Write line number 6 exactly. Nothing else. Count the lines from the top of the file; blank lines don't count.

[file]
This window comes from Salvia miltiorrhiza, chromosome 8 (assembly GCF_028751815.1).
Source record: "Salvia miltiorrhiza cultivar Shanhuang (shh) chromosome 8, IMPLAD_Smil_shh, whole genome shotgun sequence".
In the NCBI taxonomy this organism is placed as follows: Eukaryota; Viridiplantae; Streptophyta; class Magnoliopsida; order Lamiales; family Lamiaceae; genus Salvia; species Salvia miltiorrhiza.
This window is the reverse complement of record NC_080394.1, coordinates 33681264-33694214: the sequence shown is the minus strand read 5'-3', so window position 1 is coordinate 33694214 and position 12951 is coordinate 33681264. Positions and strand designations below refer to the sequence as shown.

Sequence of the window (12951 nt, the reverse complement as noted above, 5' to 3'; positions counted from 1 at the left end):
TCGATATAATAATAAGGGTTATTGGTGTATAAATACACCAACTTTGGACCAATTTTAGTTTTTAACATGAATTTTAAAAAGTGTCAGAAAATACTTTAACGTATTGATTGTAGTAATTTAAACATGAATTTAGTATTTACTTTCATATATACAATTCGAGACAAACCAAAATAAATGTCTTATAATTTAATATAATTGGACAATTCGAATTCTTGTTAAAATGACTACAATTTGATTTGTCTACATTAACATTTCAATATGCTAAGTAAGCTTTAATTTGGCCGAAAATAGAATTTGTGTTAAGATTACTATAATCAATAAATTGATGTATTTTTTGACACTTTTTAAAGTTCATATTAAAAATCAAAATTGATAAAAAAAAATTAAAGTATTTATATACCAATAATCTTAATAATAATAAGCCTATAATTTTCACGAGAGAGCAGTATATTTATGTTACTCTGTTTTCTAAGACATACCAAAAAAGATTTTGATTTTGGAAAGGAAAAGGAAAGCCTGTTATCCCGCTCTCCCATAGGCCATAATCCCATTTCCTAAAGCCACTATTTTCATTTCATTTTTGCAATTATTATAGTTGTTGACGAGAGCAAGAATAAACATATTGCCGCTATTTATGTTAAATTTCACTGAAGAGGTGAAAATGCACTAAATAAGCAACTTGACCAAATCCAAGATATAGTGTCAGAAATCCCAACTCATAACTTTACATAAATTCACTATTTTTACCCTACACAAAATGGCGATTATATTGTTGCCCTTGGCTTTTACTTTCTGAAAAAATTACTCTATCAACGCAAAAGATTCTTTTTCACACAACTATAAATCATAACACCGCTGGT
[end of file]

TCGATATAATAATAAGGGTTATTGGTGTATAAATACACCAACTTTGGACCAATTTTAGTTTTTAACATGAATTTTAAAAAGTGTCAGAAAATACTTTAACGTATTGATTGTAGTAATTTAAACATGAATTTAGTATTTACTTTCATATATACAATTCGAGACAAACCAAAATAAATGTCTTATAATTTAATATAATTGGACAATTCGAATTCTTGTTAAAATGACTACAATTTGATTTGTCTACATTAACATTTCAATATGCTAAGTAAGCTTTAATTTGGCCGAAAATAGAATTTGTGTTAAGATTACTATAATCAATAAATTGATGTATTTTTTGACACTTTTTAAAGTTCATATTAAAAATCAAAATTGATAAAAAAAAATTAAAGTATTTATATACCAATAATCTTAATAATAATAAGCCTATAATTTTCACGAGAGAGCAGTATATTTATGTTACTCTGTTTTCTAAGACATACCAAAAAAGATTTTGATTTTGGAAAGGAAAAGGAAAGCCTGTTATCCCGCTCTCCCATAGGCCATAATCCCATTTCCTAAAGCCACTATTTTCATTTCATTTTTGCAATTATTATAGTTGTTGACGAGAGCAAGAATAAACATATTGCCGCTATTTATGTTAAATTTCACTGAAGAGGTGAAAATGCACTAAATAAGCAACTTGACCAAATCCAAGATATAGTGTCAGAAATCCCAACTCATAACTTTACATAAATTCACTATTTTTACCCTACACAAAATGGCGATTATATTGTTGCCCTTGGCTTTTACTTTCTGAAAAAATTACTCTATCAACGCAAAAGATTCTTTTTCACACAACTATAAATCATAACACCGCTGGT